A lettuce plant is classified by its leaf type or head formation into five groups. Grow different lettuce types to stimulate interest in consuming a healthy diet, and enjoy different flavors and textures of lettuce. People use leafy greens from the Lactuca sativa family in our salads most often. Among its varieties, lettuce come in many flavors – mild to nutty, crunchy to delicate – as well as colors ranging from pale to dark green and sometimes burgundy as well!
When your lettuce goes to seed, do you ever notice how the flowers look? If you haven’t notices yet take some time out of busy schedule and have a look at them, you won’t ever regret having seen them.
It is no secret that the cultivars of this species have relatively mild, sweet flavors and textures that range from crisp and succulent to tender and delicate. Let’s start a tour of some of the best lettuce types.
As mentioned earlier lettuce are mainly divided into 5 categories which is classified based on the formation of head of lettuce. In addition, these 5 categories have sub-categories. So all in all there are numerous variety of lettuce available out of which we will look upon at some of the best among vivid range of lettuce varieties. So, without wasting any ounce of your time, let’s start!
Table of Contents
It is often referred to as iceberg lettuce due to its tightly packed leaves. The lettuce variety is a local favorite for salad bars and one of the ingredients in the delicious BLT. However, it is quite difficult to grow. Hot summer temperatures and water stress can cause this lettuce variety to rot. This kind of lactuca sativa is also famous by the name head or heading lettuce.
Especially when shredded, Crisphead varieties like Iceberg have amazing textures, regardless of their subtle taste. A crisphead is crunchy and crispy, and since it is full of water, it is refreshing during the scorching summer days. Most varieties tend to be mild, but some have a sweeter taste. Let us take a moment to consider that this lettuce might be an excellent addition to meals with crisp textures. Plants like these produce leaves in round heads that keep the inner leaves paler and crisper than other loose leaf varieties, making preparation easier than with homegrown plants.
You have a number of choices available when growing crispheads in the backyard. The ‘Iceberg’ variety is sometimes criticized for its low nutritional value, but the red crisphead variety will provide an added dose of nutrition. Various studies have shown anthocyanins to have a combination of health benefits, including those related to red crispheads. Cultivars that are red have been more difficult to find in recent years, but heat-resistant varieties have become more widespread.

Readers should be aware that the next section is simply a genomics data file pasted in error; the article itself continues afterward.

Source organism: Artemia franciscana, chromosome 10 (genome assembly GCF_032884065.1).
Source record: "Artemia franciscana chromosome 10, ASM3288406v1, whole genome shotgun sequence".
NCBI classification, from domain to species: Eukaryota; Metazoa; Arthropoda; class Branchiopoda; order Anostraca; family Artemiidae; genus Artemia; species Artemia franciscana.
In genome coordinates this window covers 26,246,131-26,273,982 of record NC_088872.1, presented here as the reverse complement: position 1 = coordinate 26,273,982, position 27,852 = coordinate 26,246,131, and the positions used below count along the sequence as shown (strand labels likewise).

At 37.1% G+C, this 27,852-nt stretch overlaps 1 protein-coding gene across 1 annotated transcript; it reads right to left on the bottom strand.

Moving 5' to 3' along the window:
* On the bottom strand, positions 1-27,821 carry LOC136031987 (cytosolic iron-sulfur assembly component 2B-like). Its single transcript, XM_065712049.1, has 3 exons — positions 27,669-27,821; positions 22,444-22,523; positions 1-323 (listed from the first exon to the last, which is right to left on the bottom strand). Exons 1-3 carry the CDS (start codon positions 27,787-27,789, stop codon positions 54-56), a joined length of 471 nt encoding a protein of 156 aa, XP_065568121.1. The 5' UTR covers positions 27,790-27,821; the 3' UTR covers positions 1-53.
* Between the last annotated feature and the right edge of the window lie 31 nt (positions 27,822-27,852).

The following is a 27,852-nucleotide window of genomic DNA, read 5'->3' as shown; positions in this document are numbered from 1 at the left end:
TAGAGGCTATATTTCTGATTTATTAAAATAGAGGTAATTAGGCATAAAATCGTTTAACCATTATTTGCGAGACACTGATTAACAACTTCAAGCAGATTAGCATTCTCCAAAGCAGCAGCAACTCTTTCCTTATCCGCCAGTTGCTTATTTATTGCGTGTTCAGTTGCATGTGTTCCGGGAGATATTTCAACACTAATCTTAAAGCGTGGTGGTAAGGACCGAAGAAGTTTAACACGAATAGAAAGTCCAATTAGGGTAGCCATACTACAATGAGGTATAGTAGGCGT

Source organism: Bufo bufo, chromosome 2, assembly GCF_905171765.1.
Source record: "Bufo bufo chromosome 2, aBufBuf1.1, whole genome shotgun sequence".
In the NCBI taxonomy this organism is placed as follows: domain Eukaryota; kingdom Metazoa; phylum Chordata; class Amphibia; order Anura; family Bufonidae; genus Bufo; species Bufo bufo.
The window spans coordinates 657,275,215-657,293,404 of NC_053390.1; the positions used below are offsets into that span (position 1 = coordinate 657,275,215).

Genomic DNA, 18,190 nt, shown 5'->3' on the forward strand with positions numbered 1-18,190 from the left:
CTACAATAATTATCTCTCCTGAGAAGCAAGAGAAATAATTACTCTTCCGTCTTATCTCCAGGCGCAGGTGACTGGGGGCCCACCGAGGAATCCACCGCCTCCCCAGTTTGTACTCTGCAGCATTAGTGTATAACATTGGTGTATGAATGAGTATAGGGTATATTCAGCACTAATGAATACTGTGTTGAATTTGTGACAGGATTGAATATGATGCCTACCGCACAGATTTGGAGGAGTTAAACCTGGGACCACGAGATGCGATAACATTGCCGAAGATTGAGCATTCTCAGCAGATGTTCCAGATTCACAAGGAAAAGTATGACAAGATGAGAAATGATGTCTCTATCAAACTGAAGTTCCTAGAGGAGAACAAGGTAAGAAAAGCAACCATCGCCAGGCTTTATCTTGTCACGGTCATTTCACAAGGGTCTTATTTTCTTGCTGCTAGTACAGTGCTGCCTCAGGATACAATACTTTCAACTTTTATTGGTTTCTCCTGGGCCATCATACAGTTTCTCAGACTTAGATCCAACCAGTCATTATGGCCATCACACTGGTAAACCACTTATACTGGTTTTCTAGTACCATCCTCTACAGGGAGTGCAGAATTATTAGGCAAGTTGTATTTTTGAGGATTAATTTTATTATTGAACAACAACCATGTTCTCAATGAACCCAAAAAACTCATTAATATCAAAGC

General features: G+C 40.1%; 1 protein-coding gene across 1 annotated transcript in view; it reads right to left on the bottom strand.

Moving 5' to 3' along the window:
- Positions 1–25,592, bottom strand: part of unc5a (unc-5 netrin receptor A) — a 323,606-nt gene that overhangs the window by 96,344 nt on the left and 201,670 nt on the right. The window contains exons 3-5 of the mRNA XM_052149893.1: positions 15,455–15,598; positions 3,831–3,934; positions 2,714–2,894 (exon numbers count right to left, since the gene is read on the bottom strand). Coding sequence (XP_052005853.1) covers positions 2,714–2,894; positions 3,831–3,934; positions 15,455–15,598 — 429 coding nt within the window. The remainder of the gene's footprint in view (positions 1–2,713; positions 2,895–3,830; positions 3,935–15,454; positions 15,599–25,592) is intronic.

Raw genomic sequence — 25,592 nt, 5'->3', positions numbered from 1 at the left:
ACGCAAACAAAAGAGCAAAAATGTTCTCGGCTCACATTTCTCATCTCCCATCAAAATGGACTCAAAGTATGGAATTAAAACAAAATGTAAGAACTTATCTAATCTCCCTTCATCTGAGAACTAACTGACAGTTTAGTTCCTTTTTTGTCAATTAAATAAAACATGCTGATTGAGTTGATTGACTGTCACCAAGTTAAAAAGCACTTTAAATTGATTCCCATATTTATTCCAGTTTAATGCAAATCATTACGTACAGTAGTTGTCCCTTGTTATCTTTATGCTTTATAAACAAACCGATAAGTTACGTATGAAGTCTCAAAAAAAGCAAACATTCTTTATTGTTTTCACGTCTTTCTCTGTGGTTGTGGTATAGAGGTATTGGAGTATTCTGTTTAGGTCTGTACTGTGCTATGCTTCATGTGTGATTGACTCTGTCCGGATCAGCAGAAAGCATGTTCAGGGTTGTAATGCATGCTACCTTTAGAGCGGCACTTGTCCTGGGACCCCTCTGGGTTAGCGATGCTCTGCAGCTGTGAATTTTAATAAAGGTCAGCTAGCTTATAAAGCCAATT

Varieties of Crisp-head lettuce:
- Hanson Improved: ‘Hanson Improved’ blooms in 75-85 days in partial shade and full sun. There are several different names for this variety, including ‘Ewing’s Excelsior’, and ‘King of the Market.’ Green, curly leaves are complemented by a crisp, white heart on this variety. A heat-tolerant variety with sweet and mild leaves and hearts. It originated in Maryland, where the Hanson family grew it for generations.
- Webbs Wonderful: ‘Webbs Wonderful’ originates from England, and produces sturdy heads with sweet flavor, measuring seven to eleven inches in diameter. Crisp, pale green leaves surround a crumpled, outer leaf. In 72 days, ‘Webbs Wonderful’ matures and is heat-resistant. The variety of this plant was developed by Clarence Webb, a horticulturist from England.
- Crisp head great lakes: USDA and Michigan Agriculture Experiment Station introduced ‘Crisphead Great Lakes’ in 1941, which won the All-America Selections award in 1944. Heat- and bolt-resistant, this cultivar matures and is ready to be harvested in 80-90 days. Dense heads with serrated outer leaves and an interior with a tight, crunchy texture are produced by this variety.
- Igloo: It reaches maturity within 70 days of planting, and has lightly serrated leaves. The plant thrives in even the hottest months due to its heat resistance. Igloo is a mild tasting, crisp crunching variety that grows to an 8-12 inch mature head size.
A delicate type of lettuce, Butterhead is soft, loose, and very green on the outside and creamy to light green on the inside. Butterheads are a great option for veggie-phobes, so you might want to serve them to them. There are no strong, pungent, or bitter tastes in butterheads, and their leaves are soft and tender. Having broad, tender leaves that can be harvested in the garden easily, butterheads are cut and reused. You can pick it all once it is mature.